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Thread: How does Air analysis work? Also any contacts to affordable Air analysis in Europe?

  1. #11
    RBW Member iain-hsm has a brilliant future iain-hsm has a brilliant future iain-hsm has a brilliant future iain-hsm has a brilliant future iain-hsm has a brilliant future iain-hsm has a brilliant future iain-hsm has a brilliant future iain-hsm has a brilliant future iain-hsm has a brilliant future iain-hsm has a brilliant future iain-hsm has a brilliant future iain-hsm's Avatar
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    Re: How does Air analysis work? Also any contacts to affordable Air analysis in Europ

    Just a note of caution before you buy these tubes or a overpriced pump.

    Each tube requires a fixed mass of gas (sample) in order to effect a chemical reaction that stains the chemical in the glass tube against a line marking on the side of the glass tube showing the ppm level.

    The mass of gas is normally achieved by a measured flow rate and time. Some tubes will give a false reading if too much gas is supplied or for too long and each tube has its own specific sample rate and flow.

    For our diving compressors we normally use four tubes.
    Carbon Dioxide, C02,
    Carbon Monoxide CO,
    Water vapour
    Oil vapour.

    Each tube has a shelf life of two years. So for one single test every three or six months, depending on compressor type, using the disposable tubes your going to have more tubes left over and out of date before you finish off each of the packs.

    When using the simple flow meter and stop watch method.

    1. C02 is reactant with a sample flow at 0.2 l/min for 5 minutes or a 1litre sample size when using the 100-3000 ppm tube range

    2. CO is the same sample flow and time when using the 2-300 ppm tube (however be aware some dive shops have been using the CO in Hydrogen tube by mistake)

    3. Water vapour is more complicated as the new HSE guidelines require the maximum water content of air measured at the compressor system outlet to be less than 25Mg/m2
    This requires a 2 l/min flow for 25 minutes. Or a 50 litre by volume FAC sample size.

    4. Oil is the hardest of the lot to achieve a correct sample due to the variance in types of oils used in compressors. You will first have to find the compressor oil you are using before I can give you a flow rate and time.

    The easiest method for sampling is make your own with a small regulator and a simple flow meter, the glass test stain tube can be attached by a simple 1/4 bore rubber tube

    Using a small pressure reducing regulator (like a 1st stage ) with a small 0-5 l/min flow meter and a stop watch to measure time per sample and your done

    A report pad to self certify the air purity and in addition a small SOP standard operating procedure should be signed off before self certification.

    The reason I havenít given the part numbers is that within each gas range there is a number of different tubes, you must first decide your test method, or test machine type before a specific dreager tube part number can be offered. Iain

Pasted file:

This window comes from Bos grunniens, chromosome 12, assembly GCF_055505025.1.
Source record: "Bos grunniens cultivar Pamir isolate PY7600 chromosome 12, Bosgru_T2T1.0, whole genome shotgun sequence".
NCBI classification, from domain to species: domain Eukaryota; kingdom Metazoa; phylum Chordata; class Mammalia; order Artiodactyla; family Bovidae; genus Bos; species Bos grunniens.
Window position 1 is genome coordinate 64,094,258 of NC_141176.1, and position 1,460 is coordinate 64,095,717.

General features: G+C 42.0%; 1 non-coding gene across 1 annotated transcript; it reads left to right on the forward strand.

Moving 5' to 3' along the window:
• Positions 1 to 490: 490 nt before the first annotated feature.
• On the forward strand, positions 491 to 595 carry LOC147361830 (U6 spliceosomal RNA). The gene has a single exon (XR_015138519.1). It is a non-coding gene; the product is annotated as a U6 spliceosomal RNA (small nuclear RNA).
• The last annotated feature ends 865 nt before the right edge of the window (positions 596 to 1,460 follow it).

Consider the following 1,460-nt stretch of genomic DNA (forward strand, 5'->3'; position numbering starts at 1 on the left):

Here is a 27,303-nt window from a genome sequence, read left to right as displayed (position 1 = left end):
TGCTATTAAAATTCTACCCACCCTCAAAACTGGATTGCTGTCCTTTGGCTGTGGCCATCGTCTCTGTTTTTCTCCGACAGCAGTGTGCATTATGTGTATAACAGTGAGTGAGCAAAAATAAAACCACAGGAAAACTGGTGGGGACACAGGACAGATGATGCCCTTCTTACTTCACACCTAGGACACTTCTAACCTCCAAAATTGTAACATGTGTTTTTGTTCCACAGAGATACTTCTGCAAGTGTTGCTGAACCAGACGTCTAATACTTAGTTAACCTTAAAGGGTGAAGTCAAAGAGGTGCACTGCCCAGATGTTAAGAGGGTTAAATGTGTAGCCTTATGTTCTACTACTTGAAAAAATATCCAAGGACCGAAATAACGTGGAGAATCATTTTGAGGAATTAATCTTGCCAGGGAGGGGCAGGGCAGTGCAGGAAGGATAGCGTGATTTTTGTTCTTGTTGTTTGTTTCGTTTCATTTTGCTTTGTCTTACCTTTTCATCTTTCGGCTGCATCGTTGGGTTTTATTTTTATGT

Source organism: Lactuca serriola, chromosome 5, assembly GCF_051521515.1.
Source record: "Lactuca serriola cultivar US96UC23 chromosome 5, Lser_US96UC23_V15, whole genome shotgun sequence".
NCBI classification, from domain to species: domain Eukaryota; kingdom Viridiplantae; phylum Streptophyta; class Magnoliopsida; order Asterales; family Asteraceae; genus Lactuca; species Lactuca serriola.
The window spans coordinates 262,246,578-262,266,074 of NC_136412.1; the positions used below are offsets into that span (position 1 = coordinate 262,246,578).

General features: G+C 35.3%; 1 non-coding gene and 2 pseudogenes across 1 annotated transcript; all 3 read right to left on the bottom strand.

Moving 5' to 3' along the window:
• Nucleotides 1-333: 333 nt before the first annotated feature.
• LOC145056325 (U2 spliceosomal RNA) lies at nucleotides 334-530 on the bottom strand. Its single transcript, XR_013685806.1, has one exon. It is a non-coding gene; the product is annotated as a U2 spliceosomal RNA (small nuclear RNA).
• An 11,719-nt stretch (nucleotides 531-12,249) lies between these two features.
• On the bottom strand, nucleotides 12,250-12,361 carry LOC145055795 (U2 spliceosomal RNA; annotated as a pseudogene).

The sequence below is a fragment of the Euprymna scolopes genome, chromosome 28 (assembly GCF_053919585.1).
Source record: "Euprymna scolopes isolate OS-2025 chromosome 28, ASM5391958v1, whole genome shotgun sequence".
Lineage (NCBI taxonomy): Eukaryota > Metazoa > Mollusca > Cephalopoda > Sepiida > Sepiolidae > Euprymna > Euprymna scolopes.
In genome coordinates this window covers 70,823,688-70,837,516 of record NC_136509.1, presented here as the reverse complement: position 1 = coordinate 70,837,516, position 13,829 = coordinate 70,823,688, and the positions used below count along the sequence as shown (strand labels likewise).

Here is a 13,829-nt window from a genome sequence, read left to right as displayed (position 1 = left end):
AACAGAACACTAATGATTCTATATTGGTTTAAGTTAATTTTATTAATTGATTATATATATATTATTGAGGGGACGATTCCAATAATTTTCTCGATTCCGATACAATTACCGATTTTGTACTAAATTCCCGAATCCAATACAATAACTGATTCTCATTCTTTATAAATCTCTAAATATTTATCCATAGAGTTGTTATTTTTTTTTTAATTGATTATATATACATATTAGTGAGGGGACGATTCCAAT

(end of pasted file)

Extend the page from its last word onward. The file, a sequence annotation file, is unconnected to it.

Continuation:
2. #12
    RBW Member N Bailey is an unknown quantity at this point N Bailey's Avatar
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    Re: How does Air analysis work? Also any contacts to affordable Air analysis in Europ

    Other gas sampling systems are available from Sub Aqua products in the UK using Kitagawa tubes in the same method as a draeger tube. Or you can contact Aquatron in Glasgow UK they can post you a sample cylinder and send you the results back, there is also Case Chemicals that offer the same serice.

  3. #13
    RBW Member yorkie_chris is an unknown quantity at this point yorkie_chris's Avatar
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    Re: How does Air analysis work? Also any contacts to affordable Air analysis in Europ

    Quote Originally Posted by iain-hsm  View Original Post
    Just a note of caution before you buy these tubes or a overpriced pump.

    Each tube requires a fixed mass of gas (sample) in order to effect a chemical reaction that stains the chemical in the glass tube against a line marking on the side of the glass tube showing the ppm level.

    The mass of gas is normally achieved by a measured flow rate and time. Some tubes will give a false reading if too much gas is supplied or for too long and each tube has its own specific sample rate and flow.

    For our diving compressors we normally use four tubes.
    Carbon Dioxide, C02,
    Carbon Monoxide CO,
    Water vapour
    Oil vapour.

    Each tube has a shelf life of two years. So for one single test every three or six months, depending on compressor type, using the disposable tubes your going to have more tubes left over and out of date before you finish off each of the packs.

    When using the simple flow meter and stop watch method.

    1. C02 is reactant with a sample flow at 0.2 l/min for 5 minutes or a 1litre sample size when using the 100-3000 ppm tube range

    2. CO is the same sample flow and time when using the 2-300 ppm tube (however be aware some dive shops have been using the CO in Hydrogen tube by mistake)

    3. Water vapour is more complicated as the new HSE guidelines require the maximum water content of air measured at the compressor system outlet to be less than 25Mg/m2
    This requires a 2 l/min flow for 25 minutes. Or a 50 litre by volume FAC sample size.

    4. Oil is the hardest of the lot to achieve a correct sample due to the variance in types of oils used in compressors. You will first have to find the compressor oil you are using before I can give you a flow rate and time.

    The easiest method for sampling is make your own with a small regulator and a simple flow meter, the glass test stain tube can be attached by a simple 1/4 bore rubber tube

    Using a small pressure reducing regulator (like a 1st stage ) with a small 0-5 l/min flow meter and a stop watch to measure time per sample and your done

    A report pad to self certify the air purity and in addition a small SOP standard operating procedure should be signed off before self certification.

    The reason I havenít given the part numbers is that within each gas range there is a number of different tubes, you must first decide your test method, or test machine type before a specific dreager tube part number can be offered. Iain
    Mine is using Anderol 500 oil, did not know this changed the oil test!

    None of the people who offer tests mention this.

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    RBW Member CCRWannabe123 is an unknown quantity at this point CCRWannabe123's Avatar